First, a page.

Democrats and the Washington press corps spent the last week insisting that the party was about to close a notorious tax loophole that allows many Wall Street billionaires to pay a lower tax rate than most Americans.
In truth, the proposal would have left most of the loophole open, fulfilling Senate Majority Leader Chuck Schumer’s (D-N.Y.) longstanding pledge to protect the private equity industry that bankrolls his campaigns. Now, the plan is gone.
On Thursday night, Sen. Kyrsten Sinema (D-Ariz.), a favorite of private equity donors, announced that Democrats “have agreed to remove the carried interest tax provision.” Meanwhile, President Joe Biden–who pledged to close the loophole–continues to decline to try to use his executive tax enforcement authority to shut the tax break.
Taken together, Democrats’ bait and switch allowed party lawmakers to pretend they were finally cracking down on private equity moguls, while actually protecting them.
That political gift to Wall Street comes after the private equity industry has delivered $83 million to Democratic politicians and $62 million to Republicans at the federal level over the last two election cycles. That includes $1.2 million to Schumer in just the last cycle, and $283,000 to Sinema.
Despite the fact the provision was always set to mostly preserve the loophole, corporate media outlets echoed Democratic leaders’ insistence that they were closing it–even as a major corporate law firm and other experts acknowledged that was not actually happening.
“Contrary To Discussions In The Media”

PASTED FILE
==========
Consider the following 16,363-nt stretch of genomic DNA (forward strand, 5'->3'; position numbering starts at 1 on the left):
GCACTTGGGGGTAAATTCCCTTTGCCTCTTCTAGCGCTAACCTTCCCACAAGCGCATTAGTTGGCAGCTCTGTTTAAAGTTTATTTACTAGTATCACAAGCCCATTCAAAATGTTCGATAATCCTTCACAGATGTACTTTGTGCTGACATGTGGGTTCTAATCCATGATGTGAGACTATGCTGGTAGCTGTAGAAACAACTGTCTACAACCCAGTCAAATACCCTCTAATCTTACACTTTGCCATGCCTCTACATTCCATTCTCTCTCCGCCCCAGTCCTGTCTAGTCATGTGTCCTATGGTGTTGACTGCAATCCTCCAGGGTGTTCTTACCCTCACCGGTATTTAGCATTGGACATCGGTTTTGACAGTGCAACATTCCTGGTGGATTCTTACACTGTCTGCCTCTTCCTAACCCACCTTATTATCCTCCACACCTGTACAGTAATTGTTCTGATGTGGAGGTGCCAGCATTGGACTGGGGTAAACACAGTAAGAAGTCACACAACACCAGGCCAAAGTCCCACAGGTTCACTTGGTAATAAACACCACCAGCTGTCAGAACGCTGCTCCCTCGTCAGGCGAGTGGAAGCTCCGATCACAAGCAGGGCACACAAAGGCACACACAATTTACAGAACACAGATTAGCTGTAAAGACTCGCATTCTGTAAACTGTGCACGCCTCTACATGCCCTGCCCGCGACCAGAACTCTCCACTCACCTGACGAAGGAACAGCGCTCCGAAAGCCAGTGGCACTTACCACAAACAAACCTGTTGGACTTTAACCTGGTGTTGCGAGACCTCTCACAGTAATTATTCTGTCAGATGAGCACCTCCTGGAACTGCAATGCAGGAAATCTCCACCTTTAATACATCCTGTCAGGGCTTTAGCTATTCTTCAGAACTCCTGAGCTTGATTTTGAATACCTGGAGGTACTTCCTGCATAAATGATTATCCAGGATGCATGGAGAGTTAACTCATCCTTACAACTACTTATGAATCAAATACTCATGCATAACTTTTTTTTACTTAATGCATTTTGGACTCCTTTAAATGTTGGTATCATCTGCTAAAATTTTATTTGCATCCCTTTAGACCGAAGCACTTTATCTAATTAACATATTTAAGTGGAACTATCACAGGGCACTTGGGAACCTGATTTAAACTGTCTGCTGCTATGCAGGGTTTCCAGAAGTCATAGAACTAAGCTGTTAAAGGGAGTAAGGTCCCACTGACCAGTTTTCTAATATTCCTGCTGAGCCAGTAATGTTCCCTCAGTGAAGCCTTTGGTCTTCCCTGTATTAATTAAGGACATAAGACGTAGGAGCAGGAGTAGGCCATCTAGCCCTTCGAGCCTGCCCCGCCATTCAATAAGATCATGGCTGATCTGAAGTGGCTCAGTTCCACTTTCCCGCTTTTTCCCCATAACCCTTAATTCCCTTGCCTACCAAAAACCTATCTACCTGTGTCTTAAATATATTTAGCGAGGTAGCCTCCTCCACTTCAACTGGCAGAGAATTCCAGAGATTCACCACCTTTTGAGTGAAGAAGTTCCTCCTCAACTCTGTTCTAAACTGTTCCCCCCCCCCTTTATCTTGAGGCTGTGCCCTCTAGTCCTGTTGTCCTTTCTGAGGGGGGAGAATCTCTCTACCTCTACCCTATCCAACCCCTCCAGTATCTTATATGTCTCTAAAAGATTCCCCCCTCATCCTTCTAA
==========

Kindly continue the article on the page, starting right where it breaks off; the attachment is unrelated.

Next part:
At issue is the so-called “carried interest” tax loophole, which permits private equity managers to classify their earnings as capital gains rather than regular income. That allows them to have portions of their income taxed at the lower capital gains rate of 20 percent, as opposed to the top income rate of 37 percent.
Democratic politicians have long pledged to close the loophole, and they have previously introduced legislation to reap $63 billion by completely eliminating it. They spent the last week insisting their new Inflation Reduction Act (IRA) would do that.
“I think the people that have benefited from carried interest for years and years and years knew that they had a good run, it was long overdue to get rid of it and you can’t justify it anymore,” Senator Joe Manchin (D-W.Va.) told The Hill last week.
However, the proposal negotiated by Manchin and Schumer rejected the party’s previous legislation and would have only slightly limited the tax break.
Instead of generating $63 billion in savings, as a 2021 proposal to fully close the loophole would, the new version would have only recouped $14 billion–effectively preserving most of the controversial tax break.
The measure would have only increased the time that firms must hold assets in order for their income to qualify as carried interest, changing it from three years to five years.
This reform would have increased the amount of private equity income subject to taxes at the ordinary rates, but only modestly, because many private equity investments last far longer than five years.